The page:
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Circulation research

Caspase-dependent cell death mediates the early phase of aortic hypertrophy regression in losartan-treated spontaneously hypertensive rats.


PMID 12623880

Abstract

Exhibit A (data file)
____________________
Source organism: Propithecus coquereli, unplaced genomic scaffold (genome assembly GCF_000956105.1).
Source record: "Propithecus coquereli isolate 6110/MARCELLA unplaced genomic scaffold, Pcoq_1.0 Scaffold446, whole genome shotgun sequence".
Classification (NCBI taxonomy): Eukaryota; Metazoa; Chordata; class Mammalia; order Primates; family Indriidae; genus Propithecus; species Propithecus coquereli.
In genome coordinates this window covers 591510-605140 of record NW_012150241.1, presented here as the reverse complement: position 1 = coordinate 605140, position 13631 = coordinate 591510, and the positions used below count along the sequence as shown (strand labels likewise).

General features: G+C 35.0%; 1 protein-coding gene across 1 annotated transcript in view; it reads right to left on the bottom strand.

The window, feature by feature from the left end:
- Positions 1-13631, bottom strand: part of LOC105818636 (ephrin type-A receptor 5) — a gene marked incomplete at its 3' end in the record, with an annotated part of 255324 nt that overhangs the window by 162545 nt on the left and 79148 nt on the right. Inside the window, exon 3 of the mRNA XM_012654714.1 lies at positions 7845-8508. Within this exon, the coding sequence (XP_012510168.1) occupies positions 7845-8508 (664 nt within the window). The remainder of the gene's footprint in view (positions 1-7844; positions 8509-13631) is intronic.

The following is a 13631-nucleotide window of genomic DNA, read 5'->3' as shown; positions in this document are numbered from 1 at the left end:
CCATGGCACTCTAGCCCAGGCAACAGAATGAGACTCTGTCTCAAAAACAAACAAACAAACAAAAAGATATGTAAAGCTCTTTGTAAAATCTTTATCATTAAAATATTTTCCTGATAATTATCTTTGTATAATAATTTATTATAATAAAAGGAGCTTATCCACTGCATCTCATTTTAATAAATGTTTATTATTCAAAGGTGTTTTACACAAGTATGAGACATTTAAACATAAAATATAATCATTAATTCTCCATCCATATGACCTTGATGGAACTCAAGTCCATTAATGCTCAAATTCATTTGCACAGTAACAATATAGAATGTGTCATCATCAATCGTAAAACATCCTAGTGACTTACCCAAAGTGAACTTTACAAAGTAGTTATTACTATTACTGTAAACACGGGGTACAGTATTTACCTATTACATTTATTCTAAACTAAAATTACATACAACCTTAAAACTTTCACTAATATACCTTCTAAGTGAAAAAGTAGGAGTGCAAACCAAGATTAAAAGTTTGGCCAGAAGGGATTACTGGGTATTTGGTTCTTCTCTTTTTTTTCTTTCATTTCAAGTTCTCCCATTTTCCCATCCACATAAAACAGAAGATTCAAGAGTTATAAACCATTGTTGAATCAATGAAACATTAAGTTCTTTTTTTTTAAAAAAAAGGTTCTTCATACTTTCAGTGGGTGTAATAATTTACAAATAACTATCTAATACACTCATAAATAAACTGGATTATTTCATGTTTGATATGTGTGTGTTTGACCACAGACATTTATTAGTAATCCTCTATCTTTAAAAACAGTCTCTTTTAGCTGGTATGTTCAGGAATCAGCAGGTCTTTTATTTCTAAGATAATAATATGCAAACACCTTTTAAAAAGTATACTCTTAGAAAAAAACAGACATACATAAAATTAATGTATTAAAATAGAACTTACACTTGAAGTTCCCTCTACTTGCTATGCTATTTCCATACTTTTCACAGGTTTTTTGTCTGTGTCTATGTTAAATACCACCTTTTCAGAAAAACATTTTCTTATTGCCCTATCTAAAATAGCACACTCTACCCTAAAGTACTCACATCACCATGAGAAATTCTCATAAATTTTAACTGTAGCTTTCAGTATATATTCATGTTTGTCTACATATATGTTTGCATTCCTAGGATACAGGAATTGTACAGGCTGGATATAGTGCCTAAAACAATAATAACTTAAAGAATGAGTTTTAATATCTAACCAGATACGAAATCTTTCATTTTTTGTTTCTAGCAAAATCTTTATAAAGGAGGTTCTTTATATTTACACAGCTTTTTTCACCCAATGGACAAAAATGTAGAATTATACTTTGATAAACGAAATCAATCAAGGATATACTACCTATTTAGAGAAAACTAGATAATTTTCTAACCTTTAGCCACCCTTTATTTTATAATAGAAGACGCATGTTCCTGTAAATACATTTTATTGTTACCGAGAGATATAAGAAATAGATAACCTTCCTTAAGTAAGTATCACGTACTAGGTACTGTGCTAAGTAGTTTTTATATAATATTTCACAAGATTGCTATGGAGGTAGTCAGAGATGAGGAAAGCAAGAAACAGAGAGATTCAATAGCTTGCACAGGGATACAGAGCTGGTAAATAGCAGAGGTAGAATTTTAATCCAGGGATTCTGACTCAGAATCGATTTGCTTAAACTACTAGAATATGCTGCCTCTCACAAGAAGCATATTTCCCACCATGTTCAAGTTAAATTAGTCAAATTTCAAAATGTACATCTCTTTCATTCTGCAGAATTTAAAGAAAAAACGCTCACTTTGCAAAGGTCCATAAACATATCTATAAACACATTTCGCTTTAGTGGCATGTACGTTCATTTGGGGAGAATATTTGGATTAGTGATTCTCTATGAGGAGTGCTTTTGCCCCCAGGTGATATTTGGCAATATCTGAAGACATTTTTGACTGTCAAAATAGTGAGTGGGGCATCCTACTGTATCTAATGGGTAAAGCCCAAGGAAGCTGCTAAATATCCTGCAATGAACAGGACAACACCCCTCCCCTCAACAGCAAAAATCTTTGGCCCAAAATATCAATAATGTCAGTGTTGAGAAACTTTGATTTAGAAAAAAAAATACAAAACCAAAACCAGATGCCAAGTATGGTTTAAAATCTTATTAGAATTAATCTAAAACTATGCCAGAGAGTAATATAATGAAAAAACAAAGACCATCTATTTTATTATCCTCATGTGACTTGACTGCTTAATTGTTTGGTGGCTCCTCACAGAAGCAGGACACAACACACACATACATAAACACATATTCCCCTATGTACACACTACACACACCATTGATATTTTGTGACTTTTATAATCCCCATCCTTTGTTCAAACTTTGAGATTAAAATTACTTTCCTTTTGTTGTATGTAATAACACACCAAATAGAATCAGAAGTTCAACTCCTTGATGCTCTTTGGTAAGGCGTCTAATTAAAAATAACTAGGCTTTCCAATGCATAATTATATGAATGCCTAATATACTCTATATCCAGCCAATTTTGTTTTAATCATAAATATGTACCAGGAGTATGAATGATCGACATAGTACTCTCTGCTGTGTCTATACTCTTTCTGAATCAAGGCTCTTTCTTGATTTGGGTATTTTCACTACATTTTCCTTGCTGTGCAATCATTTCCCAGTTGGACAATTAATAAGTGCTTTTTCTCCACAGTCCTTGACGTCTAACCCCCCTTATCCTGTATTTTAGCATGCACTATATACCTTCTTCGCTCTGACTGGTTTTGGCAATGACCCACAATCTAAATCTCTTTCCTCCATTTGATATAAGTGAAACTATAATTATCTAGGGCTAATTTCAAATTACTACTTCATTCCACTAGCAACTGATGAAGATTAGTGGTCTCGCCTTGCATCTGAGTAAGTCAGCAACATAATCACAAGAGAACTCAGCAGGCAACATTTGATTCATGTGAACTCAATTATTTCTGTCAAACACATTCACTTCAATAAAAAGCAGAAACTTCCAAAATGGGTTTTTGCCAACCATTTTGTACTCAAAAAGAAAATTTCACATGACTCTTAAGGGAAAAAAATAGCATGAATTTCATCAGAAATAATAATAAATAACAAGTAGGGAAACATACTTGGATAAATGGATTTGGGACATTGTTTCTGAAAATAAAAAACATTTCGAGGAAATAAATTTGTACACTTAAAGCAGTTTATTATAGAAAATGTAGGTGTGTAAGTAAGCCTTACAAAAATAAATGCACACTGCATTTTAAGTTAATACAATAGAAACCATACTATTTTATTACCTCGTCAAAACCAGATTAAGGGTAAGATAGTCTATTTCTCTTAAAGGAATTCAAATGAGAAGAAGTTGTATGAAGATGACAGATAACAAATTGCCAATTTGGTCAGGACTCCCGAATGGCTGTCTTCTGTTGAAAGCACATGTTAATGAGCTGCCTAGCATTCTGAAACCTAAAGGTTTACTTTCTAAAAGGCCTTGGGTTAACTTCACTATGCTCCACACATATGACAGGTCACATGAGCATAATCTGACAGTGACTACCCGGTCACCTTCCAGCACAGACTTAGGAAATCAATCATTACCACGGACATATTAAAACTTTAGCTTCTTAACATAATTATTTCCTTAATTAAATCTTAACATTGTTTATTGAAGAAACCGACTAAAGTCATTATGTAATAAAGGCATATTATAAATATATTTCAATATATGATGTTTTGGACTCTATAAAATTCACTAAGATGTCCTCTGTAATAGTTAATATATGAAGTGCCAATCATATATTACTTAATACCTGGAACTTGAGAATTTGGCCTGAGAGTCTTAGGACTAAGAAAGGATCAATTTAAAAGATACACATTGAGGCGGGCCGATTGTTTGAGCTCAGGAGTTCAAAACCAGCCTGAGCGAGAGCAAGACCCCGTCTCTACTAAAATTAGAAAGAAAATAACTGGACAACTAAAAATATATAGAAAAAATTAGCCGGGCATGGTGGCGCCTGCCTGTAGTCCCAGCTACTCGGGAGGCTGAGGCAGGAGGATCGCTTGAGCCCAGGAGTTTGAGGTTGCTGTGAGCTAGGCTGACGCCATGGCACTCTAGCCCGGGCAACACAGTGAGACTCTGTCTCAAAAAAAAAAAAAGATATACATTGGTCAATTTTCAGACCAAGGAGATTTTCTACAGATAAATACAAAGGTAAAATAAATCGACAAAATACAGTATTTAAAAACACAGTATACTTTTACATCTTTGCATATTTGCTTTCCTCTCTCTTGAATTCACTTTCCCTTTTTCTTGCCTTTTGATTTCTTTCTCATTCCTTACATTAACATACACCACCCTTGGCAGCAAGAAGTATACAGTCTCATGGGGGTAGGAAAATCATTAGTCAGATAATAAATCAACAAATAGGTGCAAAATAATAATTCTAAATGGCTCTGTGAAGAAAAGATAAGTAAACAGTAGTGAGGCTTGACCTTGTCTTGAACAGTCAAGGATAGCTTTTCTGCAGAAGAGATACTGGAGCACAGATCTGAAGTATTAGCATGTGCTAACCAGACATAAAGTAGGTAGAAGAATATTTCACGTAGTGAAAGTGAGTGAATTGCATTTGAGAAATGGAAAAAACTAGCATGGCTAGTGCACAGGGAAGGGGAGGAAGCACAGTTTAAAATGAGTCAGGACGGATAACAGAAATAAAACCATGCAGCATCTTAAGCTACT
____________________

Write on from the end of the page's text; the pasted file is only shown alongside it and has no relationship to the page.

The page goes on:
Blockade of angiotensin type 1 (AT1) receptors induces smooth muscle cell (SMC) death and regression of aortic hypertrophy in spontaneously hypertensive rats (SHR). We postulated that SMC death and vascular remodeling in this model may be attenuated by z-Val-Ala-Asp(OMe)-CH2F (z-VAD-fmk), a tripeptide inhibitor of caspase enzymes mediating apoptosis. To determine the time course of SMC death and aortic remodeling, SHR were treated with losartan (30 mg/kg per day) for up to 9.5 days. Transient SMC apoptosis occurred in the aortic media with a peak around day 5 of treatment, with increases in the Bax to Bcl-2 protein ratio (>3-fold), in active caspase-3 (5.6-fold), in TUNEL-positive nuclei (19-fold), preceding by 24 hours the peak activation of capase-9 (3.8-fold), and significant reductions in SMC number (46%) and aortic cross-sectional area (8.5%) at 5.5 days. The decrease in total aortic DNA reached significance at 6.5 days (29%). Blood pressure reduction with losartan was progressive and reached significance at day 7 of treatment. Next, we examined the causal link between vascular apoptosis and remodeling. SHR received placebo or losartan (30 mg/kg per day) for 6 days. During the last 24 hours, a subgroup of losartan-treated rats received 3 IV injections of z-VAD-fmk (cumulative dose: 4.4 mg x kg(-1)). All other rats received the vehicle, DMSO. The 24-hour cotreatment with z-VAD-fmk effectively prevented losartan-induced caspase-3 activation and internucleosomal DNA fragmentation, as well as SMC depletion and the reductions in aortic mass and DNA content. Together, these data suggest that caspase-dependent SMC death mediates the early phase of vascular remodeling in response to AT1 receptor blockade in this model of hypertension.